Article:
Read more...
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The likelihood of Putin
invading Lithuania
By Mikhail Iossel
Professor of English at Concordia University, Canada
Founding Director at Summer Literary Seminars

The likelihood of Putin's invading Lithuania or fomenting a Donbass-style counterfeit pro-Russian uprising there, at this point, in my strong opinion, is no higher than that of his attacking Portugal, say, or Ecuador. Regardless of whether he might or might not, in principle, be interested in the insane idea of expanding Russia's geographic boundaries to those of the former USSR (and I for one do not believe that has ever been his goal), he knows this would be entirely unfeasible, both in near- and long-term historical perspective, for a variety of reasons. It is not going to happen. There will be no restoration of the Soviet Union as a geopolitical entity.

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Are all Lithuanian energy
problems now resolved?
By Dr. Stasys Backaitis,
P.E., CSMP, SAE Fellow Member of Central and Eastern European Coalition, Washington, D.C., USA

Lithuania's Energy Timeline - from total dependence to independence

Lithuania as a country does not have significant energy resources. Energy consuming infrastructure after WWII was small and totally supported by energy imports from Russia.

First nuclear reactor begins power generation at Ignalina in 1983, the second reactor in 1987. Iganlina generates enough electricity to cover Lithuania's needs and about 50%.for export. As, prerequisite for membership in EU, Ignalina ceases all nuclear power generation in 2009

The Klaipėda Sea terminal begins Russia's oil export operations in 1959 and imports in 1994.

Mazeikiu Nafta (current ORLEAN Lietuva) begins operation of oil refinery in 1980.

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Have Lithuanian ties across
the Baltic Sea become
stronger in recent years?
By Eitvydas Bajarunas
Ambassador to Sweden

My answer to affirmative "yes". Yes, Lithuanian ties across the Baltic Sea become as never before solid in recent years. For me the biggest achievement of Lithuania in the Baltic Sea region during recent years is boosting Baltic and Nordic ties. And not because of mere accident - Nordic direction was Lithuania's strategic choice.

The two decades that have passed since regaining Lithuania's independence can be described as a "building boom". From the wreckage of a captive Soviet republic, a generation of Lithuanians have built a modern European state, and are now helping construct a Nordic-Baltic community replete with institutions intended to promote political coordination and foster a trans-Baltic regional identity. Indeed, a "Nordic-Baltic community" - I will explain later in my text the meaning of this catch-phrase.

Since the restoration of Lithuania's independence 25 years ago, we have continuously felt a strong support from Nordic countries. Nordics in particular were among the countries supporting Lithuania's and Baltic States' striving towards independence. Take example of Iceland, country which recognized Lithuania in February of 1991, well in advance of other countries. Yet another example - Swedish Ambassador was the first ambassador accredited to Lithuania in 1991. The other countries followed suit. When we restored our statehood, Nordic Countries became champions in promoting Baltic integration into Euro-Atlantic institutions. To large degree thanks Nordic Countries, massive transformations occurred in Lithuania since then, Lithuania became fully-fledged member of the EU and NATO, and we joined the Eurozone on 1 January 2015.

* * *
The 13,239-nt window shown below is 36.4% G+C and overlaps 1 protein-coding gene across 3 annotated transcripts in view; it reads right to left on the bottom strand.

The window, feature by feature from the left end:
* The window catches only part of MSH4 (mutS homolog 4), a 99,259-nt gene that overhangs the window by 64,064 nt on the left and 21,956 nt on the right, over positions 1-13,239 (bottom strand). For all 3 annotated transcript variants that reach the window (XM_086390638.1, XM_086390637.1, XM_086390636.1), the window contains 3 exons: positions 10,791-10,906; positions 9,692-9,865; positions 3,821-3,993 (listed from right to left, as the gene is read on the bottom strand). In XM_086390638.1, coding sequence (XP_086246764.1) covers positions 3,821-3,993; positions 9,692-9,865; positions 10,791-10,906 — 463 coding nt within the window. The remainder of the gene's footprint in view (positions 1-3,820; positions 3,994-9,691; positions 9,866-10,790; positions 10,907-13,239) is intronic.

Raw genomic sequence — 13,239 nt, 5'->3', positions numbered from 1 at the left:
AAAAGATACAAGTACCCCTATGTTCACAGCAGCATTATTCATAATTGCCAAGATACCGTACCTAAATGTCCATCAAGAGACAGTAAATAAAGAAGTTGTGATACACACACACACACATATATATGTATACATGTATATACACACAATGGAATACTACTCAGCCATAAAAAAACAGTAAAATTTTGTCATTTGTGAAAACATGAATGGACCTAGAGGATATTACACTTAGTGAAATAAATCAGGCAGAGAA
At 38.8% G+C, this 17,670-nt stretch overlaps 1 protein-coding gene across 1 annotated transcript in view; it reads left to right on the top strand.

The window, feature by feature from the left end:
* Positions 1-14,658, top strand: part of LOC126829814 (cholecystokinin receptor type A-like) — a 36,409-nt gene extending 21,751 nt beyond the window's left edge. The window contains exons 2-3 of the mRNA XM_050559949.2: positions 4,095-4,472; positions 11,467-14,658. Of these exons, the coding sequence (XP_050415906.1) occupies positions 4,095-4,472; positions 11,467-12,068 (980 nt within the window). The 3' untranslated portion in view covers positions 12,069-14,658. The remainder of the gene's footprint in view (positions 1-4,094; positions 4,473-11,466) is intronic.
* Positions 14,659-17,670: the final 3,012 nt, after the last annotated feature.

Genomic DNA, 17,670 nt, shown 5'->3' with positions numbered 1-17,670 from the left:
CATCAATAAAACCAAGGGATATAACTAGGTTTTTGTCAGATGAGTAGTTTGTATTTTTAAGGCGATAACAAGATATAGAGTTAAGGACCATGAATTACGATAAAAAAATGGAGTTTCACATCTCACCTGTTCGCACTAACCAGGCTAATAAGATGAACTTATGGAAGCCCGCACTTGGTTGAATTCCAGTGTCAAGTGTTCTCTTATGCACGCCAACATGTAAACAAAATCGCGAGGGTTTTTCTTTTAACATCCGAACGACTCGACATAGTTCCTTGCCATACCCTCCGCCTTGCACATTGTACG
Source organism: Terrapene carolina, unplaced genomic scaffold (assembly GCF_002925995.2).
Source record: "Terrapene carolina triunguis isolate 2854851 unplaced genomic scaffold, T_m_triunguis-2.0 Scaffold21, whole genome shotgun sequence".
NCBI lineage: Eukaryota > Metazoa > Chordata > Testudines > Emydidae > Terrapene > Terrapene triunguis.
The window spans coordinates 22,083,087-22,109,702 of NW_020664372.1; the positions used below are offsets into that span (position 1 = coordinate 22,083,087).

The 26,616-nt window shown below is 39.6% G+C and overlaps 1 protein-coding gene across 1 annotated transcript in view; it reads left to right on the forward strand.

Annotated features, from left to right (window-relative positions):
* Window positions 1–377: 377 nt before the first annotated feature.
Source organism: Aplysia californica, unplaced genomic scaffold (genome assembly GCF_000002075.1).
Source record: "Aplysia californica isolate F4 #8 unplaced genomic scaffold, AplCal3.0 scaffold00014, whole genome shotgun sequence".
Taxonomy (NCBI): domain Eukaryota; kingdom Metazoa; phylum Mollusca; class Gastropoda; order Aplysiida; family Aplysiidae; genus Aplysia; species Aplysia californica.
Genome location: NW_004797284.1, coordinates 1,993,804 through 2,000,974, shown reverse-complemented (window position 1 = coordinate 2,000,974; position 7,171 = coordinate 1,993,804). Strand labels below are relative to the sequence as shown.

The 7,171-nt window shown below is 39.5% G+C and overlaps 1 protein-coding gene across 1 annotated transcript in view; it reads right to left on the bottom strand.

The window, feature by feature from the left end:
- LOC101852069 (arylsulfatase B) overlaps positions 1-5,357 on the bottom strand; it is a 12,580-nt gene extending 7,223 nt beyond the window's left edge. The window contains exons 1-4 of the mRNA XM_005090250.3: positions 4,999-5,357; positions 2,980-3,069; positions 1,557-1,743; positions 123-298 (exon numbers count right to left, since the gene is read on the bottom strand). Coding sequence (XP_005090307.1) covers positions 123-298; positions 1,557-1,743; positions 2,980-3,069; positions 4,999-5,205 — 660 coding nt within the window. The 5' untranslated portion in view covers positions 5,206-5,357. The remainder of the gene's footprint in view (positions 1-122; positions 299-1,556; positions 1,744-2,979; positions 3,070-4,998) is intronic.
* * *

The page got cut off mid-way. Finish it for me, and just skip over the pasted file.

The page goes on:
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It's the economy, stupid *
By Valdas (Val) Samonis,
PhD, CPC

n his article, Val Samonis takes a comparative policy look at the Lithuanian economy during the period 2000-2015. He argues that the LT policy response (a radical and classical austerity) was wrong and unenlightened because it coincided with strong and continuing deflationary forces in the EU and the global economy which forces were predictable, given the right policy guidance. Also, he makes a point that LT austerity, and the resulting sharp drop in GDP and employment in LT, stimulated emigration of young people (and the related worsening of other demographics) which processes took huge dimensions thereby undercutting even the future enlightened efforts to get out of the middle-income growth trap by LT. Consequently, the country is now on the trajectory (development path) similar to that of a dog that chases its own tail. A strong effort by new generation of policymakers is badly needed to jolt the country out of that wrong trajectory and to offer the chance of escaping the middle-income growth trap via innovations.

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Have you heard about the
South African "Pencil Test"?
By Karina Simonson

If you are not South African, then, probably, you haven't. It is a test performed in South Africa during the apartheid regime and was used, together with the other ways, to determine racial identity, distinguishing whites from coloureds and blacks. That repressive test was very close to Nazi implemented ways to separate Jews from Aryans. Could you now imagine a Lithuanian mother, performing it on her own child?

But that is exactly what happened to me when I came back from South Africa. I will tell you how.

Read more...